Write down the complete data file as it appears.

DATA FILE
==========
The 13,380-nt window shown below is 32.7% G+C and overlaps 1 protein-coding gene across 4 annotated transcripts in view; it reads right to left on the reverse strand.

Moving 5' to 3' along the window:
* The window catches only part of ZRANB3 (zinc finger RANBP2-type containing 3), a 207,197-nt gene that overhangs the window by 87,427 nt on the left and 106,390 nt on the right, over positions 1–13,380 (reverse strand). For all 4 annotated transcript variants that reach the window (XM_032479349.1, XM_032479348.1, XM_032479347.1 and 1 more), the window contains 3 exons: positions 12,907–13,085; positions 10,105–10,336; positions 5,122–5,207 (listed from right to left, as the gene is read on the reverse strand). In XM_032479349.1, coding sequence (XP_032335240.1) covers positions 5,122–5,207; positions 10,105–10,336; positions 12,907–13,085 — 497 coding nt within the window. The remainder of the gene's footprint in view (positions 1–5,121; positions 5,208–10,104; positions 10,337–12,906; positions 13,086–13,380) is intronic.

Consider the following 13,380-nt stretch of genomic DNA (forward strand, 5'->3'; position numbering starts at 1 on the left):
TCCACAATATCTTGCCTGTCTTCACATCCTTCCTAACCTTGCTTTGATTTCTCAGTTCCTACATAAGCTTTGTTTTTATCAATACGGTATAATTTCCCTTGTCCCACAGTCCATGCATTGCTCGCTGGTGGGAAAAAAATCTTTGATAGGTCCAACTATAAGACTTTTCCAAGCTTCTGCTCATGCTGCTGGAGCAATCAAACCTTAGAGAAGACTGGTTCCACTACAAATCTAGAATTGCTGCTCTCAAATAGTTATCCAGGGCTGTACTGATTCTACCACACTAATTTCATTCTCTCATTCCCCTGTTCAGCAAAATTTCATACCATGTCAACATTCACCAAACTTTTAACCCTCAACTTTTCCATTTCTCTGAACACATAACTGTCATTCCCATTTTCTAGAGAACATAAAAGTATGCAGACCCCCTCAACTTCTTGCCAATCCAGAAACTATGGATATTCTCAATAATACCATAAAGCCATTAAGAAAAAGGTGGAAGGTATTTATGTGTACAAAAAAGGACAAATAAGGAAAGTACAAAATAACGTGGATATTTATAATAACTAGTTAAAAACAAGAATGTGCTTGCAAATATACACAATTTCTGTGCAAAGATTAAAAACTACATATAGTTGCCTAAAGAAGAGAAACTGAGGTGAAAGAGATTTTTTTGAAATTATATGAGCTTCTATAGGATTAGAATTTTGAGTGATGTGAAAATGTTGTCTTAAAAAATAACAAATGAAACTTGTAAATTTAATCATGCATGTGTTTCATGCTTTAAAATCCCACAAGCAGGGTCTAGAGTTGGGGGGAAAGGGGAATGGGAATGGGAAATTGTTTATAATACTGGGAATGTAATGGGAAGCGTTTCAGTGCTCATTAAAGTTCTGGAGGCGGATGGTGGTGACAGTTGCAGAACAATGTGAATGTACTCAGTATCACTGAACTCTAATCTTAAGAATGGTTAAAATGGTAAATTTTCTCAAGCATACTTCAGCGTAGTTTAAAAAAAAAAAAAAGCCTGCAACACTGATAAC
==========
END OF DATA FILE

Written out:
The 13,380-nt window shown below is 32.7% G+C and overlaps 1 protein-coding gene across 4 annotated transcripts in view; it reads right to left on the reverse strand.

Moving 5' to 3' along the window:
* The window catches only part of ZRANB3 (zinc finger RANBP2-type containing 3), a 207,197-nt gene that overhangs the window by 87,427 nt on the left and 106,390 nt on the right, over positions 1–13,380 (reverse strand). For all 4 annotated transcript variants that reach the window (XM_032479349.1, XM_032479348.1, XM_032479347.1 and 1 more), the window contains 3 exons: positions 12,907–13,085; positions 10,105–10,336; positions 5,122–5,207 (listed from right to left, as the gene is read on the reverse strand). In XM_032479349.1, coding sequence (XP_032335240.1) covers positions 5,122–5,207; positions 10,105–10,336; positions 12,907–13,085 — 497 coding nt within the window. The remainder of the gene's footprint in view (positions 1–5,121; positions 5,208–10,104; positions 10,337–12,906; positions 13,086–13,380) is intronic.

Consider the following 13,380-nt stretch of genomic DNA (forward strand, 5'->3'; position numbering starts at 1 on the left):
TCCACAATATCTTGCCTGTCTTCACATCCTTCCTAACCTTGCTTTGATTTCTCAGTTCCTACATAAGCTTTGTTTTTATCAATACGGTATAATTTCCCTTGTCCCACAGTCCATGCATTGCTCGCTGGTGGGAAAAAAATCTTTGATAGGTCCAACTATAAGACTTTTCCAAGCTTCTGCTCATGCTGCTGGAGCAATCAAACCTTAGAGAAGACTGGTTCCACTACAAATCTAGAATTGCTGCTCTCAAATAGTTATCCAGGGCTGTACTGATTCTACCACACTAATTTCATTCTCTCATTCCCCTGTTCAGCAAAATTTCATACCATGTCAACATTCACCAAACTTTTAACCCTCAACTTTTCCATTTCTCTGAACACATAACTGTCATTCCCATTTTCTAGAGAACATAAAAGTATGCAGACCCCCTCAACTTCTTGCCAATCCAGAAACTATGGATATTCTCAATAATACCATAAAGCCATTAAGAAAAAGGTGGAAGGTATTTATGTGTACAAAAAAGGACAAATAAGGAAAGTACAAAATAACGTGGATATTTATAATAACTAGTTAAAAACAAGAATGTGCTTGCAAATATACACAATTTCTGTGCAAAGATTAAAAACTACATATAGTTGCCTAAAGAAGAGAAACTGAGGTGAAAGAGATTTTTTTGAAATTATATGAGCTTCTATAGGATTAGAATTTTGAGTGATGTGAAAATGTTGTCTTAAAAAATAACAAATGAAACTTGTAAATTTAATCATGCATGTGTTTCATGCTTTAAAATCCCACAAGCAGGGTCTAGAGTTGGGGGGAAAGGGGAATGGGAATGGGAAATTGTTTATAATACTGGGAATGTAATGGGAAGCGTTTCAGTGCTCATTAAAGTTCTGGAGGCGGATGGTGGTGACAGTTGCAGAACAATGTGAATGTACTCAGTATCACTGAACTCTAATCTTAAGAATGGTTAAAATGGTAAATTTTCTCAAGCATACTTCAGCGTAGTTTAAAAAAAAAAAAAAGCCTGCAACACTGATAAC